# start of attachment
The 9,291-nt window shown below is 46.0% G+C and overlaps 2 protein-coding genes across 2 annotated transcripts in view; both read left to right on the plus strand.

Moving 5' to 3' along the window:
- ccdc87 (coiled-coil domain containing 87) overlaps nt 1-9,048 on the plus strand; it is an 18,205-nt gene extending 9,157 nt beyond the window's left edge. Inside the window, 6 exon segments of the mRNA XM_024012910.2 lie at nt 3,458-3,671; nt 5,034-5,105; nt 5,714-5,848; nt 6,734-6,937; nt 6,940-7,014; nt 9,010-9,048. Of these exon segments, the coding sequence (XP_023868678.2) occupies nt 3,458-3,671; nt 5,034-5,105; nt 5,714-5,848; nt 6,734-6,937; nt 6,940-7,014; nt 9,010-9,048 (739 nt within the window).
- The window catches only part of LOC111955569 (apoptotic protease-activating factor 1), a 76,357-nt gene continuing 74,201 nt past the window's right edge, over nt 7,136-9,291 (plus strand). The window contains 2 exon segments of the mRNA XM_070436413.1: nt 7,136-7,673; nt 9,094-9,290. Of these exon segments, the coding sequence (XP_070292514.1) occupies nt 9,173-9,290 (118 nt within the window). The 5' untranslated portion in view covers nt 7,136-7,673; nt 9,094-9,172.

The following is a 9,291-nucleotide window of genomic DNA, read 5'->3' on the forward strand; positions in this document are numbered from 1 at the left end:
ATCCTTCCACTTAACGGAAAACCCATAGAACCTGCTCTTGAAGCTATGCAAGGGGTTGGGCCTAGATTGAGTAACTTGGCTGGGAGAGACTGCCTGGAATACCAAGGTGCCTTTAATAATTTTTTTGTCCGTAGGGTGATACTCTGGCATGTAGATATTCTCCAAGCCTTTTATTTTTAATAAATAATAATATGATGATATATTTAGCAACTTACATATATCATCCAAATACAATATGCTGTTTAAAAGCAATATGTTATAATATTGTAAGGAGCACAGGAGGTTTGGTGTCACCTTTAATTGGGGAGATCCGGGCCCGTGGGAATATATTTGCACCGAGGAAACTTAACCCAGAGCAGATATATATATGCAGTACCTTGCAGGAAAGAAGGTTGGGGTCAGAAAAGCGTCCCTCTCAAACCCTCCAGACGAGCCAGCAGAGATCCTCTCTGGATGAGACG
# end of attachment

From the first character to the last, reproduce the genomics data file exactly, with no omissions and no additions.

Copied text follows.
The 9,291-nt window shown below is 46.0% G+C and overlaps 2 protein-coding genes across 2 annotated transcripts in view; both read left to right on the plus strand.

Moving 5' to 3' along the window:
- ccdc87 (coiled-coil domain containing 87) overlaps nt 1-9,048 on the plus strand; it is an 18,205-nt gene extending 9,157 nt beyond the window's left edge. Inside the window, 6 exon segments of the mRNA XM_024012910.2 lie at nt 3,458-3,671; nt 5,034-5,105; nt 5,714-5,848; nt 6,734-6,937; nt 6,940-7,014; nt 9,010-9,048. Of these exon segments, the coding sequence (XP_023868678.2) occupies nt 3,458-3,671; nt 5,034-5,105; nt 5,714-5,848; nt 6,734-6,937; nt 6,940-7,014; nt 9,010-9,048 (739 nt within the window).
- The window catches only part of LOC111955569 (apoptotic protease-activating factor 1), a 76,357-nt gene continuing 74,201 nt past the window's right edge, over nt 7,136-9,291 (plus strand). The window contains 2 exon segments of the mRNA XM_070436413.1: nt 7,136-7,673; nt 9,094-9,290. Of these exon segments, the coding sequence (XP_070292514.1) occupies nt 9,173-9,290 (118 nt within the window). The 5' untranslated portion in view covers nt 7,136-7,673; nt 9,094-9,172.

The following is a 9,291-nucleotide window of genomic DNA, read 5'->3' on the forward strand; positions in this document are numbered from 1 at the left end:
ATCCTTCCACTTAACGGAAAACCCATAGAACCTGCTCTTGAAGCTATGCAAGGGGTTGGGCCTAGATTGAGTAACTTGGCTGGGAGAGACTGCCTGGAATACCAAGGTGCCTTTAATAATTTTTTTGTCCGTAGGGTGATACTCTGGCATGTAGATATTCTCCAAGCCTTTTATTTTTAATAAATAATAATATGATGATATATTTAGCAACTTACATATATCATCCAAATACAATATGCTGTTTAAAAGCAATATGTTATAATATTGTAAGGAGCACAGGAGGTTTGGTGTCACCTTTAATTGGGGAGATCCGGGCCCGTGGGAATATATTTGCACCGAGGAAACTTAACCCAGAGCAGATATATATATGCAGTACCTTGCAGGAAAGAAGGTTGGGGTCAGAAAAGCGTCCCTCTCAAACCCTCCAGACGAGCCAGCAGAGATCCTCTCTGGATGAGACG